The re-introduction of the Chevrolet Colorado and its sibling, the GMC Canyon in the 2015 model year really seemed to re-ignite the market for the mid-sized pickup truck in Canada. It makes perfect sense; a rugged and capable truck with proportions better suited to urban life. The Colorado has a new nemesis now with the recent introduction of the Jeep Gladiator (reviewed here), so to keep things exciting, Chevy has launched the ZR2 off-road model.
Those who recall the ZR2 moniker on early 2000s Blazers, Jimmys, S10s & Sonomas will remember off-road goodies like a lifted suspension, wider track, fender flares and skid-plates. Is reviving an off-road nameplate and taking equipment up a couple notches enough to keep the Colorado interesting as it squares up against the charismatic Gladiator. We spent a week with the rugged 2019 Chevrolet Colorado ZR2 Bison to find out.
I was not a huge fan of the Colorado’s looks when it was first introduced, but the sheet-metal has aged well and I have a new-found appreciation for its honest and simple lines with just enough modern flare to keep with the times. The real news here however is the ZR2’s off-road goodies that really set the truck apart. With a two-inch suspension lift, sharp desert pre-runner style front bumper and beefier body cladding, the standard ZR2 looks fantastic and there is certainly no mistaking it for an ordinary truck.
Our tester however, takes the ZR2 package even further with the addition of the AEV Bison package that really it look like a trail rat. AEV stands for American Expedition Vehicles, a company out of Montana that has become one of the world’s premier suppliers of OE-quality, performance-driven aftermarket parts and accessories for vehicles built for off-road and overland adventures. They’ve partnered with Chevrolet on this and kitted out the Colorado with some of their top-tier accessories.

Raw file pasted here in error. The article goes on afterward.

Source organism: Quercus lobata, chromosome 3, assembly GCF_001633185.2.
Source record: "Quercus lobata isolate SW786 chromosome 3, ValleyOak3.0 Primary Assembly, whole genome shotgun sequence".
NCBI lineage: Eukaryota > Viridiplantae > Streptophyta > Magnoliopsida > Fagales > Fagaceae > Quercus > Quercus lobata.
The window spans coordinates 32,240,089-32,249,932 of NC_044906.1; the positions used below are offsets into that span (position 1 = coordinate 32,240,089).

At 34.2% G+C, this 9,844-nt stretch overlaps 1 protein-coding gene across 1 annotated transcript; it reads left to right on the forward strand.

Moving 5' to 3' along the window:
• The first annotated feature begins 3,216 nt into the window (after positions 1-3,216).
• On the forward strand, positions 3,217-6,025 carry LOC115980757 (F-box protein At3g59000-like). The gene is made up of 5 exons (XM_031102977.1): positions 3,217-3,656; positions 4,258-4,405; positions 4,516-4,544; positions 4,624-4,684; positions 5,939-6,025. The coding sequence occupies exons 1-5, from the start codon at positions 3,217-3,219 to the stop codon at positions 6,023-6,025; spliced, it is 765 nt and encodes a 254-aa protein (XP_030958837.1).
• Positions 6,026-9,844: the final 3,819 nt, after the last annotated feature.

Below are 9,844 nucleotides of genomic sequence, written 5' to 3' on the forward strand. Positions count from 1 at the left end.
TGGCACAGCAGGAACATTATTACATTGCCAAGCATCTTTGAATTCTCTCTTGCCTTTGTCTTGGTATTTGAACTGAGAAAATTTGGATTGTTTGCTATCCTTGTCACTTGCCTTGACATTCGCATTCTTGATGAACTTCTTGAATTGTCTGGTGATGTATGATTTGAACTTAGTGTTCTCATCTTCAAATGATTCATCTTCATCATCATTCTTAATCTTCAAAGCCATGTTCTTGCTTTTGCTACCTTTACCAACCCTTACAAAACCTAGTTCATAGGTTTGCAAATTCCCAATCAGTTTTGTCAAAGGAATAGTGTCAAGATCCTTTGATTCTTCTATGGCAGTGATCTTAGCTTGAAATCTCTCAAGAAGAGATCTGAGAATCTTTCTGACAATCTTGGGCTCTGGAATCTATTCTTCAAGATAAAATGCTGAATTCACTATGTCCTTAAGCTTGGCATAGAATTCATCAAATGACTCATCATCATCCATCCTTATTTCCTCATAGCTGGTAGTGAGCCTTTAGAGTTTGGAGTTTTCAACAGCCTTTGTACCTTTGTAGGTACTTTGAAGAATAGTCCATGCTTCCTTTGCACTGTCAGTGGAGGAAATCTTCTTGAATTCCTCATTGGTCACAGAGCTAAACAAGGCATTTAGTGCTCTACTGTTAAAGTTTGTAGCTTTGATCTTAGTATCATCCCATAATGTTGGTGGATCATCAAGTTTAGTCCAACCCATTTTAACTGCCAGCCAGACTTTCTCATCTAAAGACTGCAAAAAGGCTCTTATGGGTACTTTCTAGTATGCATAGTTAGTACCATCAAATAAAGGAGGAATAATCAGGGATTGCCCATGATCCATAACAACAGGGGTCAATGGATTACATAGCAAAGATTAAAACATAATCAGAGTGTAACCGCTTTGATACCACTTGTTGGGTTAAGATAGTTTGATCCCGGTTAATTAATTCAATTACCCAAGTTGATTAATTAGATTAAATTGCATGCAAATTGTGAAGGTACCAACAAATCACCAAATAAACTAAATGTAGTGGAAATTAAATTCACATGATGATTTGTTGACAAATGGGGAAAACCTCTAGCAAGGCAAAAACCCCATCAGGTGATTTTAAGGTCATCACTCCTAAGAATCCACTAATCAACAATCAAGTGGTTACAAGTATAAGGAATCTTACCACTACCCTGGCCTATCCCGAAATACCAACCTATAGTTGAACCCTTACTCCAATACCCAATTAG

The ZR2 pre-runner style bumper, which I love, is replaced by a huge AEV winch-ready front bumper and matching rear bumper, a unique grille, fog lamps, rock rails and oversized fender flares. Underneath, anything vulnerable to damage is equipped with AEV skid plates, and the AEV branding is carried inside the truck with embroidered logos on the headrests and custom floor liners. Of course, the AEV Bison gets 17-inch AEV off-road wheels wrapped in Goodyear Duratrac all-terrain rubber. The Colorado AEV Bison absolutely looks and feels like a purpose-built off-road rig.
Rugged on the outside and business on the inside, the Colorado’s interior isn’t done up in acres of cow hides or other fancy accents, but rather remains all about practicality. All the controls are well placed and easy to use, even with gloves. The recently updated Chevy MyLink infotainment with optional navigation holds its position as one of the best in the market. The leather wrapped steering wheel is now heated, a feature that was previously missing from the Colorado, as are the leather seats. It took me a while to find a good driving position and the seats, which utilize a power bottom and manual backrest, are fairly hard.
One area however where the Colorado’s interior needs some improvements is storage. In a truck, interior storage is critical for all the items you want to keep with you that are not suitable for the bed. The door pockets are narrow and awkwardly shaped, and while the center console is large, it would benefit from a column shifter to make for a larger and deeper console bin like in the full-size GM trucks. The rear seats in the Crew Cab are a little shy on legroom if you’re carrying adults, and while the rear seat bottoms flip up to reveal storage bins, the bins are awkwardly sized – buyers would rather have a flat floor for loading bulky but delicate items.